Kenwood boffins crack MP3 quality block
Technology gives your MP3s true CD quality
Scientists at Japanese consumer electronics giant Kenwood have figured out how to make compressed digital music files like MP3s sound as good as the CDs they were ripped from.
The technology, codenamed Supreme Drive, attempts to replace the high frequency sound signals usually lost when music is first converted into digital information and that data is then compressed. These lost higher frequencies contain many of the more subtle harmonics produced by musical instruments and voices that give them sonic colour.
Supreme Drive extrapolates these missing harmonics from the sound wave information that does survive the compression process, since all harmonics are derived from a basic sound pattern, known as a 'fundamental'. From the fundamental, the harmonics' waveforms can be derived mathematically and pumped out through a sound generator.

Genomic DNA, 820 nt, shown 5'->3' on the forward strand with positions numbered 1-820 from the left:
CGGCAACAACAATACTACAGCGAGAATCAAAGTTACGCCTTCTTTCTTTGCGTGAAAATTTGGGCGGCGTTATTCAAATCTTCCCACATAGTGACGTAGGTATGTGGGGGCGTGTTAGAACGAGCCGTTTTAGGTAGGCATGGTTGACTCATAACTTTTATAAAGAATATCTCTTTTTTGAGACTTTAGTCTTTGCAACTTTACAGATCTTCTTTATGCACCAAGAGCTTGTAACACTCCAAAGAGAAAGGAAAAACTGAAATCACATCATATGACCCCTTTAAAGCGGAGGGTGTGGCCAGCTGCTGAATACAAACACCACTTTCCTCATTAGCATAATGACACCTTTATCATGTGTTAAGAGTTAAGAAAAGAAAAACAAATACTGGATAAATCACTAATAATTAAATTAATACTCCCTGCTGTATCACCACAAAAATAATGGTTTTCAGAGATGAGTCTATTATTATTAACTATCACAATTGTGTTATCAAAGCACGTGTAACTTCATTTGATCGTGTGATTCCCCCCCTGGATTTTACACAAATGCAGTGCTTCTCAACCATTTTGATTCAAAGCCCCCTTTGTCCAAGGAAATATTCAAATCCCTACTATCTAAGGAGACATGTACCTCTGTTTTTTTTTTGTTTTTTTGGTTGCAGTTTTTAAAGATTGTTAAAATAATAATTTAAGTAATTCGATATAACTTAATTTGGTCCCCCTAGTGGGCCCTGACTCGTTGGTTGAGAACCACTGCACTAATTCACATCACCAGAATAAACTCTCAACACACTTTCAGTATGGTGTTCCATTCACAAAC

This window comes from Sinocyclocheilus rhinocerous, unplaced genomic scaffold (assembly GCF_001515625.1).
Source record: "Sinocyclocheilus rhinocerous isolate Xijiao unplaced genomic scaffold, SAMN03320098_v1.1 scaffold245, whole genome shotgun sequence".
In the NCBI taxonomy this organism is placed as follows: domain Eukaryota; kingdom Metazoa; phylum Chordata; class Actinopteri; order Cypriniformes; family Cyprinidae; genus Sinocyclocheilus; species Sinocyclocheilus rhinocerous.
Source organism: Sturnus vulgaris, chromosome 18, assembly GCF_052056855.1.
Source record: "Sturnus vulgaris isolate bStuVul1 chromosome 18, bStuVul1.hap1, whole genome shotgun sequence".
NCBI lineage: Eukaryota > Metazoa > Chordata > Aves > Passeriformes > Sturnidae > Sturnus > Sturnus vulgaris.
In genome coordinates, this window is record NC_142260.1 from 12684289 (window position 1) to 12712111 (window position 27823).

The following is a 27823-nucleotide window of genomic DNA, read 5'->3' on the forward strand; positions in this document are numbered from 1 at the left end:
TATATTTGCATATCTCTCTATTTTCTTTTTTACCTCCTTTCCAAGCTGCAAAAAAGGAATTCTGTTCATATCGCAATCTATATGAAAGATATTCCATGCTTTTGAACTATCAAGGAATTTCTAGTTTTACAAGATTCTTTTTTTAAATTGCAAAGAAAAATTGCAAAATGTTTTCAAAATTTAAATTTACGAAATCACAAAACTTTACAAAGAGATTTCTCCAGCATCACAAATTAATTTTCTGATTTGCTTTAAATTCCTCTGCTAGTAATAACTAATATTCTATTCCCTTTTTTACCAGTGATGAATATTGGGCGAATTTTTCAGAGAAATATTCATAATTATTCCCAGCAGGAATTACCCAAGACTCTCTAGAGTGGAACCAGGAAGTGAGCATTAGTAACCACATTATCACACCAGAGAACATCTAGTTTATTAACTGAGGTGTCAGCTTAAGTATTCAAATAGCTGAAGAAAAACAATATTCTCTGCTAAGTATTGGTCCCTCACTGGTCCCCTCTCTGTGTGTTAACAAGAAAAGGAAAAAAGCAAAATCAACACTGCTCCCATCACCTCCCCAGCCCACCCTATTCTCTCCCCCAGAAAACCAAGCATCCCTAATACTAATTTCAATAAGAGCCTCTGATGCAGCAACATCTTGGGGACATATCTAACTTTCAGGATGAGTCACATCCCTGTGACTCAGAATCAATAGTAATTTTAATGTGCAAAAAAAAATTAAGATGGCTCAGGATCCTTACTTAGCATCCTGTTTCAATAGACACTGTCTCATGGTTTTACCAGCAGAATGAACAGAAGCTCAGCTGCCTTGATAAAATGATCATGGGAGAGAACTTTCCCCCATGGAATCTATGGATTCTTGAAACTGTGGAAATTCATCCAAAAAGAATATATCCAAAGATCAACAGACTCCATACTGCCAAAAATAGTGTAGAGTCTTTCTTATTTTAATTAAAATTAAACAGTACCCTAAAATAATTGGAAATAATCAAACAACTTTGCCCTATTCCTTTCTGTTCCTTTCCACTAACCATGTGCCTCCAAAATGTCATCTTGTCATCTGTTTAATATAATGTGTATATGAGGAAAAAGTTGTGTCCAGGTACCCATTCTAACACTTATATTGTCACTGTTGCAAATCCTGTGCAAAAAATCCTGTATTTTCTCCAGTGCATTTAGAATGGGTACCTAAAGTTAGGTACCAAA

According to Kenwood, these generated harmonics can be added back into the sound when it's played back, producing a sound that's more natural.
The company said it plans to incorporate the technology into a future digital audio products of its own, and will license it to other audio hardware manufacturers. ®